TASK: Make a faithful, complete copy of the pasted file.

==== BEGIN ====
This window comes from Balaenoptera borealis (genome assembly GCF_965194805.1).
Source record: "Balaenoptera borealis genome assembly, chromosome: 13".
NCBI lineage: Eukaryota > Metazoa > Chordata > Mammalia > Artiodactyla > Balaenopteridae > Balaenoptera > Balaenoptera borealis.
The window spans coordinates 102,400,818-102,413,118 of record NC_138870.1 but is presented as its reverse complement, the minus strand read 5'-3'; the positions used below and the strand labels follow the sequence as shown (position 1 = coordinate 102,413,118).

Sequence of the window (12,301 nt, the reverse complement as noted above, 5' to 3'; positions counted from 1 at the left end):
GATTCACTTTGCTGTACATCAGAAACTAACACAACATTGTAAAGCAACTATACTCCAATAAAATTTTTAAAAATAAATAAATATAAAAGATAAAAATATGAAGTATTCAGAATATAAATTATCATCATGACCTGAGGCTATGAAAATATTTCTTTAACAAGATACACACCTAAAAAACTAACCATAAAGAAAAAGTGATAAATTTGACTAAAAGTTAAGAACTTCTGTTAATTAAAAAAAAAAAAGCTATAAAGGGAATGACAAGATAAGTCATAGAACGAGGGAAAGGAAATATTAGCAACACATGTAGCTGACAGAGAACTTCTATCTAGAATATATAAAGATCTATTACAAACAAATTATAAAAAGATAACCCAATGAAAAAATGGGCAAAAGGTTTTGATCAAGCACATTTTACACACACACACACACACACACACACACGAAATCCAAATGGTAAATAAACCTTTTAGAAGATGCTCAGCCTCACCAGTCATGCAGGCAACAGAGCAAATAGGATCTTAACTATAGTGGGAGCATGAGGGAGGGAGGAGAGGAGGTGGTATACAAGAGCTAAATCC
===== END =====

This window comes from Balaenoptera borealis (genome assembly GCF_965194805.1).
Source record: "Balaenoptera borealis genome assembly, chromosome: 13".
NCBI lineage: Eukaryota > Metazoa > Chordata > Mammalia > Artiodactyla > Balaenopteridae > Balaenoptera > Balaenoptera borealis.
The window spans coordinates 102,400,818-102,413,118 of record NC_138870.1 but is presented as its reverse complement, the minus strand read 5'-3'; the positions used below and the strand labels follow the sequence as shown (position 1 = coordinate 102,413,118).

Sequence of the window (12,301 nt, the reverse complement as noted above, 5' to 3'; positions counted from 1 at the left end):
GATTCACTTTGCTGTACATCAGAAACTAACACAACATTGTAAAGCAACTATACTCCAATAAAATTTTTAAAAATAAATAAATATAAAAGATAAAAATATGAAGTATTCAGAATATAAATTATCATCATGACCTGAGGCTATGAAAATATTTCTTTAACAAGATACACACCTAAAAAACTAACCATAAAGAAAAAGTGATAAATTTGACTAAAAGTTAAGAACTTCTGTTAATTAAAAAAAAAAAAGCTATAAAGGGAATGACAAGATAAGTCATAGAACGAGGGAAAGGAAATATTAGCAACACATGTAGCTGACAGAGAACTTCTATCTAGAATATATAAAGATCTATTACAAACAAATTATAAAAAGATAACCCAATGAAAAAATGGGCAAAAGGTTTTGATCAAGCACATTTTACACACACACACACACACACACACACACGAAATCCAAATGGTAAATAAACCTTTTAGAAGATGCTCAGCCTCACCAGTCATGCAGGCAACAGAGCAAATAGGATCTTAACTATAGTGGGAGCATGAGGGAGGGAGGAGAGGAGGTGGTATACAAGAGCTAAATCC